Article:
One lesson from all this is that Darwin’s name sells. A less mercantile way of viewing it is that Darwin’s name stands for what Daniel Dennett has called “the single best idea anyone has ever had,” and therefore serves as a portal to scientific and philosophical ruminations of vast depth and breadth. We can’t stop reading and talking about Darwin, 138 years after his death, because the great theory of which he was co-conceiver (with Alfred Russel Wallace) and chief propounder (in On the Origin of Species) was so big and startling and forceful, yet so unfinished when he died in 1882, that there’s always more work to do. We’re still trying to figure out how evolution by natural selection—Darwin’s dangerous idea, — applies to every aspect of life on Earth, from virulence in coronaviruses to human social behavior. It takes a lot of books to follow all those tendrils out to their end points, and a lot of other books to examine Darwin’s digressions and lesser fancies (pigeon breeding, the taxonomy of barnacles, the facial expressions of orangutans, climbing plants), his place in scientific history, and his continuing influence on how we understand the living world and humanity’s place within. (From the New York Review of Books, of April 23, 2020)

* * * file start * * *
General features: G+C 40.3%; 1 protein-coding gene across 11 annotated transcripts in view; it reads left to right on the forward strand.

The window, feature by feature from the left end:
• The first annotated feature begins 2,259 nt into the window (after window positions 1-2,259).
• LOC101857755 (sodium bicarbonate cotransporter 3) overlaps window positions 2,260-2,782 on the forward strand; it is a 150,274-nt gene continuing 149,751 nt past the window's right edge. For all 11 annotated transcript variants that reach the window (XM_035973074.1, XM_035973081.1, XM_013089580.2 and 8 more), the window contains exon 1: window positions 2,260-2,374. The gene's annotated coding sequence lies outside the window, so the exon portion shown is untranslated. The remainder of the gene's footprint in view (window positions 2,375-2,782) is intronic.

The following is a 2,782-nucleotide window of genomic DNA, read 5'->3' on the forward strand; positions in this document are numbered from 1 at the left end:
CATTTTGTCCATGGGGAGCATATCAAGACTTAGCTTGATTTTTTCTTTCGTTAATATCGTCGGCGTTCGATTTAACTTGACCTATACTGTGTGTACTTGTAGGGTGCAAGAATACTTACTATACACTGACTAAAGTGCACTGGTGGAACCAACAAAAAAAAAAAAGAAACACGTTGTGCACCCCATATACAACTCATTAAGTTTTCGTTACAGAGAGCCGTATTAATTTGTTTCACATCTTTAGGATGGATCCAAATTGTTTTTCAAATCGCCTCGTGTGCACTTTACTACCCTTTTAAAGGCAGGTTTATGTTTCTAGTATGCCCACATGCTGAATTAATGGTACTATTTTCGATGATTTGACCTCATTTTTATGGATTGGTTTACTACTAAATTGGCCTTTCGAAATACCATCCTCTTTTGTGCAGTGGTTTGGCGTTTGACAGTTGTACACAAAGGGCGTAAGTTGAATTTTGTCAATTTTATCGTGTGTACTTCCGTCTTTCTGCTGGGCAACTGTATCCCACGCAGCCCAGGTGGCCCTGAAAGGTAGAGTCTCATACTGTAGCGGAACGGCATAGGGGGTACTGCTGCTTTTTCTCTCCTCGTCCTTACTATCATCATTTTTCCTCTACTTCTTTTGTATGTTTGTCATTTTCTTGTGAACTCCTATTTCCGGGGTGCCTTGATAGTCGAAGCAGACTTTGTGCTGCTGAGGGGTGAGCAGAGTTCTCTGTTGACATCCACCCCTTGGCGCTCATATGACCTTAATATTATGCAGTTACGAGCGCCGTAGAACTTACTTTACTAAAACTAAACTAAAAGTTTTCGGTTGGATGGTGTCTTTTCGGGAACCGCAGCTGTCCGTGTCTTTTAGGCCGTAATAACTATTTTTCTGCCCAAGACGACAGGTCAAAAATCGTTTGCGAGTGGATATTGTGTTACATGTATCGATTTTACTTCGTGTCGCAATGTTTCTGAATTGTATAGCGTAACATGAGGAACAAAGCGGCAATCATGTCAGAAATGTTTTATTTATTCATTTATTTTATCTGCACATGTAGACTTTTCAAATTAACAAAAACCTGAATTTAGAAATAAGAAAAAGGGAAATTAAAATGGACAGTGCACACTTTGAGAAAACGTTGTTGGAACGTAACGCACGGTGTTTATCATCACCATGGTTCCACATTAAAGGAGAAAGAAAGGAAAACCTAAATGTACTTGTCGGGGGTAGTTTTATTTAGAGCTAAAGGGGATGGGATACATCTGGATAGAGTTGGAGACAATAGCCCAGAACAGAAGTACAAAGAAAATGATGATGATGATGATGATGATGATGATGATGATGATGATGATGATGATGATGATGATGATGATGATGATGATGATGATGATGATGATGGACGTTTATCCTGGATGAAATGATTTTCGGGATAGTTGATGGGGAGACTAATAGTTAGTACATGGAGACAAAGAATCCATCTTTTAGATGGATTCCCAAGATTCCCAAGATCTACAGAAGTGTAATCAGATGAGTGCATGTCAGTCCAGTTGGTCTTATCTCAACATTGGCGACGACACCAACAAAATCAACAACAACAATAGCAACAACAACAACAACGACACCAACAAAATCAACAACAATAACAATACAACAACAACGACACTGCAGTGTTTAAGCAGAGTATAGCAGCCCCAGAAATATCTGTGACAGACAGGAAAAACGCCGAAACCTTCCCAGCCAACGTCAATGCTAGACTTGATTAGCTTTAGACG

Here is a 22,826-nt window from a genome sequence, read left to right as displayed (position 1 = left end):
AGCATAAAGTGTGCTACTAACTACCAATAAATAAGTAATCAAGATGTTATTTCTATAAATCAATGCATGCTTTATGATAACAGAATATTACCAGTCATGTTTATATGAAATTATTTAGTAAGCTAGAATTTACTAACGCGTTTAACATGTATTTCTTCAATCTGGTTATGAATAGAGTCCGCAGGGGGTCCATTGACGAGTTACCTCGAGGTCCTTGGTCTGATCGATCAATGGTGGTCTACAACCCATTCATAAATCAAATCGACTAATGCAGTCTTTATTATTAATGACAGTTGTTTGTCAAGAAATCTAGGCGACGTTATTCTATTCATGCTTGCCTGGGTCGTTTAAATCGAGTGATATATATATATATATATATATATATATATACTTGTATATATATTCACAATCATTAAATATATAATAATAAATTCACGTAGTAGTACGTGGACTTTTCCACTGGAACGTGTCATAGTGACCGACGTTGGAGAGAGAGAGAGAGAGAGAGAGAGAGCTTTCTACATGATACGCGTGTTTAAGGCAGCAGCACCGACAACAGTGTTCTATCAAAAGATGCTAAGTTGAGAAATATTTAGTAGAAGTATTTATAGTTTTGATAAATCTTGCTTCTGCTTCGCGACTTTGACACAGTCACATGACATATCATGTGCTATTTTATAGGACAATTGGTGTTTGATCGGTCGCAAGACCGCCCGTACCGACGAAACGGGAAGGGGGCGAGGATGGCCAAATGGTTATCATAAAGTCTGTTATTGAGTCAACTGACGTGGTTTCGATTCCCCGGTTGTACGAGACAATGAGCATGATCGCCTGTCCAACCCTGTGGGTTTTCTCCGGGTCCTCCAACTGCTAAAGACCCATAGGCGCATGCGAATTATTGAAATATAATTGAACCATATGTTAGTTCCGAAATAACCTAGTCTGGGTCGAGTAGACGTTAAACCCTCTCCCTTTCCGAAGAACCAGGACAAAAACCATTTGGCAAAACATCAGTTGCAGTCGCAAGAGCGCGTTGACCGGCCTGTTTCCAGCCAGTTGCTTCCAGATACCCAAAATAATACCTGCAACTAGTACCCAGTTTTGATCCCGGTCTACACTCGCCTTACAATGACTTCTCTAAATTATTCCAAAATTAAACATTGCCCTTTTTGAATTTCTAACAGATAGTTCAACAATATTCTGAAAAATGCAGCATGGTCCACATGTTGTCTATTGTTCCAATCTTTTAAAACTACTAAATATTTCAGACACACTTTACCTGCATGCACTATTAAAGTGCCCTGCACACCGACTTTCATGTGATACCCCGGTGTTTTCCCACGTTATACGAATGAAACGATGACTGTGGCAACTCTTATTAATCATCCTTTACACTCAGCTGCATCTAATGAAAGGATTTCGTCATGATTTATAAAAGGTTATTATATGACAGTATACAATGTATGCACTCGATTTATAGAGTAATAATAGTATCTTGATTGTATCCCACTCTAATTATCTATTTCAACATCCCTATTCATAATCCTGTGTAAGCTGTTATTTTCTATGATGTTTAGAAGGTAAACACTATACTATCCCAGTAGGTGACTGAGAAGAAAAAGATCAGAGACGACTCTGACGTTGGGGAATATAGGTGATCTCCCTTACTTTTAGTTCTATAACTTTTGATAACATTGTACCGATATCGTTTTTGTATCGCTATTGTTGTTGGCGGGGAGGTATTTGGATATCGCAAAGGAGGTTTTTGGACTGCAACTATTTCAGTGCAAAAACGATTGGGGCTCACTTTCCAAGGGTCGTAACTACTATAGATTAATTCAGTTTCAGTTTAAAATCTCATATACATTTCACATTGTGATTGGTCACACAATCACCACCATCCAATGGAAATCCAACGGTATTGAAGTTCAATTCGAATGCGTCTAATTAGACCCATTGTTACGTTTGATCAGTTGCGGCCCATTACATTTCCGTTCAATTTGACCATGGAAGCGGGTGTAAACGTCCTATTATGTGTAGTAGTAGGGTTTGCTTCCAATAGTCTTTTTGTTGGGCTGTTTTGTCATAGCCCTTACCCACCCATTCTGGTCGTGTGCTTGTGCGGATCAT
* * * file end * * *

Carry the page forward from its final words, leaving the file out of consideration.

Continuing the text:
Post script, this from the opening pages of Richard Dawkins’s The Selfish Gene:
Intelligent life on a planet comes of age when it first works out the reason for its own existence. If superior creatures from space ever visit earth, the first question they will ask, in order to assess the level of our civilization, is: ‘Have they discovered evolution yet?’ Living organisms had existed on earth for, without ever knowing why, for over three thousand million years before the truth finally dawned on one of them. His name was Charles Darwin.